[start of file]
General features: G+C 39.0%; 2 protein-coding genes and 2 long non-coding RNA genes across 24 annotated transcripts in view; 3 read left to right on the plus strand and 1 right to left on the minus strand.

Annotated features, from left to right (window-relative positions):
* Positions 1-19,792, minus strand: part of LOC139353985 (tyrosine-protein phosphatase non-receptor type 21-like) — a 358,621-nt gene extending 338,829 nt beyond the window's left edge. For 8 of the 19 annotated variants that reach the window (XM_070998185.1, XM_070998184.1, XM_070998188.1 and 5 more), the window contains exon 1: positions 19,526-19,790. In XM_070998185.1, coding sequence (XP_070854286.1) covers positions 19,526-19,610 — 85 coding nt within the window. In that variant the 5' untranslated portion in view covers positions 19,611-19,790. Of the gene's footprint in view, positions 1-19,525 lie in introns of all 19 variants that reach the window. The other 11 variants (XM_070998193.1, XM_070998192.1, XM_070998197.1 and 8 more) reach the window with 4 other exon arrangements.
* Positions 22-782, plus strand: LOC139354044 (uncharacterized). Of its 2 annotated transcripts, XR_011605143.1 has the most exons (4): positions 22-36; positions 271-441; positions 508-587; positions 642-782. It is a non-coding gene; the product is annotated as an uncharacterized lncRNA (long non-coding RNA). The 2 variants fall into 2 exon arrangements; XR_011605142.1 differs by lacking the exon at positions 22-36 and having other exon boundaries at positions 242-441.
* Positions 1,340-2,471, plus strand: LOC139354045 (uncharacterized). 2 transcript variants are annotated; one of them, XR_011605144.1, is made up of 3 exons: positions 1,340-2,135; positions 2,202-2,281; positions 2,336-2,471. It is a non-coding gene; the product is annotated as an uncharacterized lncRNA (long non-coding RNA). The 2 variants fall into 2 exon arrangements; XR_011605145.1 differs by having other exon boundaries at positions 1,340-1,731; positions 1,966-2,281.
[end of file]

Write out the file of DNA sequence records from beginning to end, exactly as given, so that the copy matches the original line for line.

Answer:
General features: G+C 39.0%; 2 protein-coding genes and 2 long non-coding RNA genes across 24 annotated transcripts in view; 3 read left to right on the plus strand and 1 right to left on the minus strand.

Annotated features, from left to right (window-relative positions):
* Positions 1-19,792, minus strand: part of LOC139353985 (tyrosine-protein phosphatase non-receptor type 21-like) — a 358,621-nt gene extending 338,829 nt beyond the window's left edge. For 8 of the 19 annotated variants that reach the window (XM_070998185.1, XM_070998184.1, XM_070998188.1 and 5 more), the window contains exon 1: positions 19,526-19,790. In XM_070998185.1, coding sequence (XP_070854286.1) covers positions 19,526-19,610 — 85 coding nt within the window. In that variant the 5' untranslated portion in view covers positions 19,611-19,790. Of the gene's footprint in view, positions 1-19,525 lie in introns of all 19 variants that reach the window. The other 11 variants (XM_070998193.1, XM_070998192.1, XM_070998197.1 and 8 more) reach the window with 4 other exon arrangements.
* Positions 22-782, plus strand: LOC139354044 (uncharacterized). Of its 2 annotated transcripts, XR_011605143.1 has the most exons (4): positions 22-36; positions 271-441; positions 508-587; positions 642-782. It is a non-coding gene; the product is annotated as an uncharacterized lncRNA (long non-coding RNA). The 2 variants fall into 2 exon arrangements; XR_011605142.1 differs by lacking the exon at positions 22-36 and having other exon boundaries at positions 242-441.
* Positions 1,340-2,471, plus strand: LOC139354045 (uncharacterized). 2 transcript variants are annotated; one of them, XR_011605144.1, is made up of 3 exons: positions 1,340-2,135; positions 2,202-2,281; positions 2,336-2,471. It is a non-coding gene; the product is annotated as an uncharacterized lncRNA (long non-coding RNA). The 2 variants fall into 2 exon arrangements; XR_011605145.1 differs by having other exon boundaries at positions 1,340-1,731; positions 1,966-2,281.